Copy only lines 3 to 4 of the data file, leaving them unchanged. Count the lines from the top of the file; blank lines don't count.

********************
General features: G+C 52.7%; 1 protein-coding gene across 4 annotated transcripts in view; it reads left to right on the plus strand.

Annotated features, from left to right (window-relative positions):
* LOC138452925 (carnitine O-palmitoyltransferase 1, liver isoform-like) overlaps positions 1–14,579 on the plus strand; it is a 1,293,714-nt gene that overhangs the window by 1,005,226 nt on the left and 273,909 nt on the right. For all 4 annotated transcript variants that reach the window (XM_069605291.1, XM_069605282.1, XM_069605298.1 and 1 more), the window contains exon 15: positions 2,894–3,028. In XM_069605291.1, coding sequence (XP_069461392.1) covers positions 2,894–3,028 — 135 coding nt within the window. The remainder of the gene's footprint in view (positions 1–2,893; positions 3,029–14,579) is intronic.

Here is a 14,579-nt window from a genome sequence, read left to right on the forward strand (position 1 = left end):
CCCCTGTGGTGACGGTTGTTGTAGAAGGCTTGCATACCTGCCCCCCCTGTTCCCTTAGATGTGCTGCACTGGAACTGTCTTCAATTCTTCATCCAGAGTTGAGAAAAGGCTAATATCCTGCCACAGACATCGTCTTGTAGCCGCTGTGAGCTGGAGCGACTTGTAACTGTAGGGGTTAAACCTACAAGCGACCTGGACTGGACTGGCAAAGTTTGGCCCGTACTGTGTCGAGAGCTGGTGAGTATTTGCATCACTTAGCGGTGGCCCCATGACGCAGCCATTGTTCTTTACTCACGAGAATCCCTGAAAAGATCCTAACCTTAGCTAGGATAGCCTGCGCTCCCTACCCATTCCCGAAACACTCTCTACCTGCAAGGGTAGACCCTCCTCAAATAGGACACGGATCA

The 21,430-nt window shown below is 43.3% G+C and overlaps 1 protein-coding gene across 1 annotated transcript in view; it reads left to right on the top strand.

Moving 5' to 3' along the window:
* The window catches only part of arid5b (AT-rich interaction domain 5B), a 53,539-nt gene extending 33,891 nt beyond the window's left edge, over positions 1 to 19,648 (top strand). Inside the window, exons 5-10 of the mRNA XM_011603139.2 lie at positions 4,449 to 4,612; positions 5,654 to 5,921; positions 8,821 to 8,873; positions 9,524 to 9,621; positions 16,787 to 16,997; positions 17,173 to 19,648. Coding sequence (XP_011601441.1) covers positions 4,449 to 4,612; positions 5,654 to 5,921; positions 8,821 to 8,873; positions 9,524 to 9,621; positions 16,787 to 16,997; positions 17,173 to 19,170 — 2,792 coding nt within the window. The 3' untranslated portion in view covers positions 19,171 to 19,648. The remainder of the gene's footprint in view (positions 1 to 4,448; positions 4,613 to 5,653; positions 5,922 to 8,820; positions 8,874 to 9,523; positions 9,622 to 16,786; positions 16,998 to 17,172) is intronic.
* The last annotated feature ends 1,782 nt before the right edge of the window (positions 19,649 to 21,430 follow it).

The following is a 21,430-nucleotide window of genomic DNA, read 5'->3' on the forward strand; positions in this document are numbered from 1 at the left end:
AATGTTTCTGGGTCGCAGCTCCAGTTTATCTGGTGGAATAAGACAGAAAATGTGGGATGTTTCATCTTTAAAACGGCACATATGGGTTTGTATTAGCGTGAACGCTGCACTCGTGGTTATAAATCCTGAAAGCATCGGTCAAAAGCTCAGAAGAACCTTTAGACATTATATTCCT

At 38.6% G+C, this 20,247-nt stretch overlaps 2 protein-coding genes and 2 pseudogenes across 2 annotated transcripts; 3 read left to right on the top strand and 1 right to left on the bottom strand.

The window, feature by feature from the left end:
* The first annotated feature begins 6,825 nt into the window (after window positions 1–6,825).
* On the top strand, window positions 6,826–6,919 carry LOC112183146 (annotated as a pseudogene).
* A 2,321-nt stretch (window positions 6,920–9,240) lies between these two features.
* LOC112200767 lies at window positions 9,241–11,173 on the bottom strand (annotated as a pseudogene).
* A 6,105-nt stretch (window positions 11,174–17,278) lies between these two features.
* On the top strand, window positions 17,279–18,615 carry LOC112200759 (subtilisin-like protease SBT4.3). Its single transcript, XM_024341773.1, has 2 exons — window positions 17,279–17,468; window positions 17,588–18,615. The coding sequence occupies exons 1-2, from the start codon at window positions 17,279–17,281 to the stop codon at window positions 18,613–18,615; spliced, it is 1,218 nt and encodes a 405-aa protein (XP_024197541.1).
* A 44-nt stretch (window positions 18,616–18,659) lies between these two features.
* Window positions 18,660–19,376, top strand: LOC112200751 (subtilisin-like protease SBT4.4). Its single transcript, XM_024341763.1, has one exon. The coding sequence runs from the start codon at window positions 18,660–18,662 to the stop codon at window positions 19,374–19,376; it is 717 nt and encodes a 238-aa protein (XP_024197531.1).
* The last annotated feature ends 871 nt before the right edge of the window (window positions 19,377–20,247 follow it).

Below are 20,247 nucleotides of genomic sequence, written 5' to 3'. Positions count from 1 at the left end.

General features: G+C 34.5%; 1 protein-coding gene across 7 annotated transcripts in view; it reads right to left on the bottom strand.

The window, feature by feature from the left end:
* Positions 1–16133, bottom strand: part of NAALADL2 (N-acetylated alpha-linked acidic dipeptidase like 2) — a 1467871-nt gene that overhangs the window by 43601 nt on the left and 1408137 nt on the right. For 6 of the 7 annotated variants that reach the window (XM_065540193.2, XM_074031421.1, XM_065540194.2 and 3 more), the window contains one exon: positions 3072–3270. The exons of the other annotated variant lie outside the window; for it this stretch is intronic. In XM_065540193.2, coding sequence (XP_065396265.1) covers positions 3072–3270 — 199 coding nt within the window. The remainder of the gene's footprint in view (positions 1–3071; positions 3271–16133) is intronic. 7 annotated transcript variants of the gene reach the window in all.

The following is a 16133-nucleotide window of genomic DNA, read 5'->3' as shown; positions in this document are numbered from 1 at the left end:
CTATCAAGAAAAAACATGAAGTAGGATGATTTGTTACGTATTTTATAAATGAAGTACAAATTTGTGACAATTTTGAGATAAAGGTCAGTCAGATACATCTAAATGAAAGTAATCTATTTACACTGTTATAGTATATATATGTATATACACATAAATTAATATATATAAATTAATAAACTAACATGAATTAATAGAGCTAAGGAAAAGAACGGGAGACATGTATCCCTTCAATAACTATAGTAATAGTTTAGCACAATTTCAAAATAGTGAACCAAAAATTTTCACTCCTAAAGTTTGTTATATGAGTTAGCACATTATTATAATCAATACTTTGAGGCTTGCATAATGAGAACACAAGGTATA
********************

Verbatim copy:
* LOC138452925 (carnitine O-palmitoyltransferase 1, liver isoform-like) overlaps positions 1–14,579 on the plus strand; it is a 1,293,714-nt gene that overhangs the window by 1,005,226 nt on the left and 273,909 nt on the right. For all 4 annotated transcript variants that reach the window (XM_069605291.1, XM_069605282.1, XM_069605298.1 and 1 more), the window contains exon 15: positions 2,894–3,028. In XM_069605291.1, coding sequence (XP_069461392.1) covers positions 2,894–3,028 — 135 coding nt within the window. The remainder of the gene's footprint in view (positions 1–2,893; positions 3,029–14,579) is intronic.

Here is a 14,579-nt window from a genome sequence, read left to right on the forward strand (position 1 = left end):